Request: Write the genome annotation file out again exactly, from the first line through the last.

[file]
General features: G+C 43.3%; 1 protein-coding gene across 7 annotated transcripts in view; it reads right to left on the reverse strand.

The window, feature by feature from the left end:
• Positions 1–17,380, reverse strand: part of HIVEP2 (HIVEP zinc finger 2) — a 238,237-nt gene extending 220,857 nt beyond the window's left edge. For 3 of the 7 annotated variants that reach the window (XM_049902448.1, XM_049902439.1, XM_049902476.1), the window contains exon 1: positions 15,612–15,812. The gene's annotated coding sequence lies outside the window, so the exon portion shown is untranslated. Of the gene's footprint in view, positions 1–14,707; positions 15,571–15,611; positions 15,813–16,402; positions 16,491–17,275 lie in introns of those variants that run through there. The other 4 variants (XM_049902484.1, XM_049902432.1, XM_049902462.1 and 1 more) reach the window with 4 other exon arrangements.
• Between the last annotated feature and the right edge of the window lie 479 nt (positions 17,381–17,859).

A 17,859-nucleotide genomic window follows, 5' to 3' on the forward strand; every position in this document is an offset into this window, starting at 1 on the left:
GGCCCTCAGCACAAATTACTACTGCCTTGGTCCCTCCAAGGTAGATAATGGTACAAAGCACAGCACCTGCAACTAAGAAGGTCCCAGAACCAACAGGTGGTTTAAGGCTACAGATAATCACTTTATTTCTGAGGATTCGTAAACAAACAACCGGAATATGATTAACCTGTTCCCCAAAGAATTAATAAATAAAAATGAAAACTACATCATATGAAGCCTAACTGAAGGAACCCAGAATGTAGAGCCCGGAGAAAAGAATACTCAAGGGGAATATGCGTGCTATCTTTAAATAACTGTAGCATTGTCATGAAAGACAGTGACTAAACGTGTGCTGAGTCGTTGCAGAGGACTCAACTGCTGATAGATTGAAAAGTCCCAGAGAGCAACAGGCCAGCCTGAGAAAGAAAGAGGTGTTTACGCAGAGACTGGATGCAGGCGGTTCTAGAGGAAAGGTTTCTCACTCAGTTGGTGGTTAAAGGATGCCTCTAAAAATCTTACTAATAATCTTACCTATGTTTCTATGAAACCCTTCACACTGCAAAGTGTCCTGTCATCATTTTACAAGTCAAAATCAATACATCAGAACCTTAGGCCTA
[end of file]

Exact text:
General features: G+C 43.3%; 1 protein-coding gene across 7 annotated transcripts in view; it reads right to left on the reverse strand.

The window, feature by feature from the left end:
• Positions 1–17,380, reverse strand: part of HIVEP2 (HIVEP zinc finger 2) — a 238,237-nt gene extending 220,857 nt beyond the window's left edge. For 3 of the 7 annotated variants that reach the window (XM_049902448.1, XM_049902439.1, XM_049902476.1), the window contains exon 1: positions 15,612–15,812. The gene's annotated coding sequence lies outside the window, so the exon portion shown is untranslated. Of the gene's footprint in view, positions 1–14,707; positions 15,571–15,611; positions 15,813–16,402; positions 16,491–17,275 lie in introns of those variants that run through there. The other 4 variants (XM_049902484.1, XM_049902432.1, XM_049902462.1 and 1 more) reach the window with 4 other exon arrangements.
• Between the last annotated feature and the right edge of the window lie 479 nt (positions 17,381–17,859).

A 17,859-nucleotide genomic window follows, 5' to 3' on the forward strand; every position in this document is an offset into this window, starting at 1 on the left:
GGCCCTCAGCACAAATTACTACTGCCTTGGTCCCTCCAAGGTAGATAATGGTACAAAGCACAGCACCTGCAACTAAGAAGGTCCCAGAACCAACAGGTGGTTTAAGGCTACAGATAATCACTTTATTTCTGAGGATTCGTAAACAAACAACCGGAATATGATTAACCTGTTCCCCAAAGAATTAATAAATAAAAATGAAAACTACATCATATGAAGCCTAACTGAAGGAACCCAGAATGTAGAGCCCGGAGAAAAGAATACTCAAGGGGAATATGCGTGCTATCTTTAAATAACTGTAGCATTGTCATGAAAGACAGTGACTAAACGTGTGCTGAGTCGTTGCAGAGGACTCAACTGCTGATAGATTGAAAAGTCCCAGAGAGCAACAGGCCAGCCTGAGAAAGAAAGAGGTGTTTACGCAGAGACTGGATGCAGGCGGTTCTAGAGGAAAGGTTTCTCACTCAGTTGGTGGTTAAAGGATGCCTCTAAAAATCTTACTAATAATCTTACCTATGTTTCTATGAAACCCTTCACACTGCAAAGTGTCCTGTCATCATTTTACAAGTCAAAATCAATACATCAGAACCTTAGGCCTA